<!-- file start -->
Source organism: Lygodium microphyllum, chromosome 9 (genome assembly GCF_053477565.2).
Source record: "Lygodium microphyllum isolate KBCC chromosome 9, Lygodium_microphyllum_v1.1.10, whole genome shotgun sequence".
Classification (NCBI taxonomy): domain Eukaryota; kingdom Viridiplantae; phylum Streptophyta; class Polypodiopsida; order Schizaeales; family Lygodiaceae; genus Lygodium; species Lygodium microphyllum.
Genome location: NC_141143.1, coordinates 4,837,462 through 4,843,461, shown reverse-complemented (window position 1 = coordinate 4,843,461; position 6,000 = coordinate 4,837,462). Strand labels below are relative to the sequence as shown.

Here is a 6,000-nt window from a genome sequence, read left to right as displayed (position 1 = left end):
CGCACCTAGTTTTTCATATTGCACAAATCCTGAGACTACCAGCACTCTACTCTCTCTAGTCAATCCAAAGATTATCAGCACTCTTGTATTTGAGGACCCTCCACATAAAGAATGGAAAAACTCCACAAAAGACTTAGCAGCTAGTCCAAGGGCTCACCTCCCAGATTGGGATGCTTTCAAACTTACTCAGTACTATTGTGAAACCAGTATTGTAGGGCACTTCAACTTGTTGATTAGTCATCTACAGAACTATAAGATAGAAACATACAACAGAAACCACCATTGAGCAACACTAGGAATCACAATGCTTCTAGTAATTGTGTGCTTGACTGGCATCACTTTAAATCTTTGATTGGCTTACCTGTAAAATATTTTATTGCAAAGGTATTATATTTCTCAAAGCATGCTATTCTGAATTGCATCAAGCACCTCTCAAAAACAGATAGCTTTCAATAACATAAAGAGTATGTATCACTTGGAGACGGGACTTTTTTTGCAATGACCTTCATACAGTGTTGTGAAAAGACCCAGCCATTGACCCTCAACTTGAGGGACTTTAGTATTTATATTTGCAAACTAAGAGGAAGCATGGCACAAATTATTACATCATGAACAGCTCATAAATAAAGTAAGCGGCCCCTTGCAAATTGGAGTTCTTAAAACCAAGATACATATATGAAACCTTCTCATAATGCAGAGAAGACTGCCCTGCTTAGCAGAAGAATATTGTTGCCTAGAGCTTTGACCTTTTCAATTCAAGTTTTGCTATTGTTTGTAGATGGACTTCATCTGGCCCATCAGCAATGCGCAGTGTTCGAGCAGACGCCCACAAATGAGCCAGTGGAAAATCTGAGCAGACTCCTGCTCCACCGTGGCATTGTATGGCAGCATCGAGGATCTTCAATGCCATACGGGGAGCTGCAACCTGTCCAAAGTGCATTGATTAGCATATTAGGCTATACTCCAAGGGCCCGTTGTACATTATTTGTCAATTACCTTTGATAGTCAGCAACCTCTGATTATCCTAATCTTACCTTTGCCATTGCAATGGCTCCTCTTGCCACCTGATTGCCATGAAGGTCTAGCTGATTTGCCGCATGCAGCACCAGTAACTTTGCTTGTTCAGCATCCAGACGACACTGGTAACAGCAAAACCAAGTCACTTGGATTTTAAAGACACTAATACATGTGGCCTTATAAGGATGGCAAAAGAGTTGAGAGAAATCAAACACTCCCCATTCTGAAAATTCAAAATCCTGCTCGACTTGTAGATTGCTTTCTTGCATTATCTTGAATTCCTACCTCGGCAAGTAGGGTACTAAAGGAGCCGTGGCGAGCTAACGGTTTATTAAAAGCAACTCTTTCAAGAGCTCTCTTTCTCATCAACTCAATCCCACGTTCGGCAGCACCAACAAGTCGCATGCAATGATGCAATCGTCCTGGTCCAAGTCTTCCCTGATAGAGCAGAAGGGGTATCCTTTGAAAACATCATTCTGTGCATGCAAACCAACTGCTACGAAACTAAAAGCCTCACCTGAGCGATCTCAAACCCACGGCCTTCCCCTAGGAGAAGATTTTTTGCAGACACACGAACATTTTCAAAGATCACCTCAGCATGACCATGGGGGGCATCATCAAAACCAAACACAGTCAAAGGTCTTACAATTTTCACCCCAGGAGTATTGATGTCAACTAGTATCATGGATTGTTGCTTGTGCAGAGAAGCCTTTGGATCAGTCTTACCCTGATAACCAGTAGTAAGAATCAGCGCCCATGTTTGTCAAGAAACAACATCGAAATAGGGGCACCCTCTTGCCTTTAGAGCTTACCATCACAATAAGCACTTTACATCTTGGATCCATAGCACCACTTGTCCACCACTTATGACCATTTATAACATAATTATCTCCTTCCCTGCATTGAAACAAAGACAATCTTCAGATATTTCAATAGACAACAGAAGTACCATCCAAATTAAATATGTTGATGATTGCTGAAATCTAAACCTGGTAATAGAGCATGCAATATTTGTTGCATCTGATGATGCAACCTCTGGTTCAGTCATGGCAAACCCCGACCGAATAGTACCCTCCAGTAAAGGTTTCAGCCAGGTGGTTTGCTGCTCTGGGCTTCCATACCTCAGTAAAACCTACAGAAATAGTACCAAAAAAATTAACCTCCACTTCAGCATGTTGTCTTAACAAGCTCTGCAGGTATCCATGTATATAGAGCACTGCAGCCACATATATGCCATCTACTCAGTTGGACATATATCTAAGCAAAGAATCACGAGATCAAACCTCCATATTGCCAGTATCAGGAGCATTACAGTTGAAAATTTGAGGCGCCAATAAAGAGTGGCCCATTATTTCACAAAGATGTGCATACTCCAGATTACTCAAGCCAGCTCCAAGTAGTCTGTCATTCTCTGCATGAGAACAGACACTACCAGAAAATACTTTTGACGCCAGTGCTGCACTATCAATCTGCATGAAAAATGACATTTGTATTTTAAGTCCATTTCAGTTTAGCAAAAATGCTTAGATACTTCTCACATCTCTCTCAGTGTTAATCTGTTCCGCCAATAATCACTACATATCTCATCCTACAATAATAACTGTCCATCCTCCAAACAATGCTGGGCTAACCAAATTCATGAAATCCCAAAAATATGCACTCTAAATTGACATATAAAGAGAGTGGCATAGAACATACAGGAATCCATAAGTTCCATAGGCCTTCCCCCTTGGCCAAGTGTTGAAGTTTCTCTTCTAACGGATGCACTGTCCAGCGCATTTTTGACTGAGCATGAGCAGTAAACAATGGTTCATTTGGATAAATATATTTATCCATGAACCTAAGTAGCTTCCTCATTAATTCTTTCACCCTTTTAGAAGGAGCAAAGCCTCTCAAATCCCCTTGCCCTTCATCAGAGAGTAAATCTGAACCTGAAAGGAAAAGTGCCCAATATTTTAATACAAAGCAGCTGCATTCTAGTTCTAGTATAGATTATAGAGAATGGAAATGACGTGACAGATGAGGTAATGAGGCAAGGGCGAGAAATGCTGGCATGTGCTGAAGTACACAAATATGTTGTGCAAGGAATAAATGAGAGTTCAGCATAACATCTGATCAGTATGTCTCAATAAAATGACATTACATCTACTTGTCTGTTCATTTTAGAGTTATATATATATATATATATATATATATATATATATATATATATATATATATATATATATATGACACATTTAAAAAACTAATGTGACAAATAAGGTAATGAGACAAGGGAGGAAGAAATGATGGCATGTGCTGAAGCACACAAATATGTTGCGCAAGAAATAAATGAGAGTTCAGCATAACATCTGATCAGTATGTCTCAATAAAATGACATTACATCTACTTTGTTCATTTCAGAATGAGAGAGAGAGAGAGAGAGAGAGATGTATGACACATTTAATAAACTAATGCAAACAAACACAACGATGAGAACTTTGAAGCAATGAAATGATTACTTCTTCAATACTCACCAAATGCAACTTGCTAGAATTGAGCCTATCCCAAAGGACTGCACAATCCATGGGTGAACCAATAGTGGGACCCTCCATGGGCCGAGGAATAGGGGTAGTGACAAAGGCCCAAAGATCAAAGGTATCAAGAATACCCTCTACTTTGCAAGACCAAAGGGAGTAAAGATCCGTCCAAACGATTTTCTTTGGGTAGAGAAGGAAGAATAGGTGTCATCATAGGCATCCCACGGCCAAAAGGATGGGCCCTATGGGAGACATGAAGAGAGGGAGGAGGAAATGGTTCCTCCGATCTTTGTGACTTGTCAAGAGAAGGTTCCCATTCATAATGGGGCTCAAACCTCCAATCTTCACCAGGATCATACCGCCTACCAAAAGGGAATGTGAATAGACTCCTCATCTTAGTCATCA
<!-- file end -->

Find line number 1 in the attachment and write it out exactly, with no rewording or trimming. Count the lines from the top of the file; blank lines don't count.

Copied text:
Source organism: Lygodium microphyllum, chromosome 9 (genome assembly GCF_053477565.2).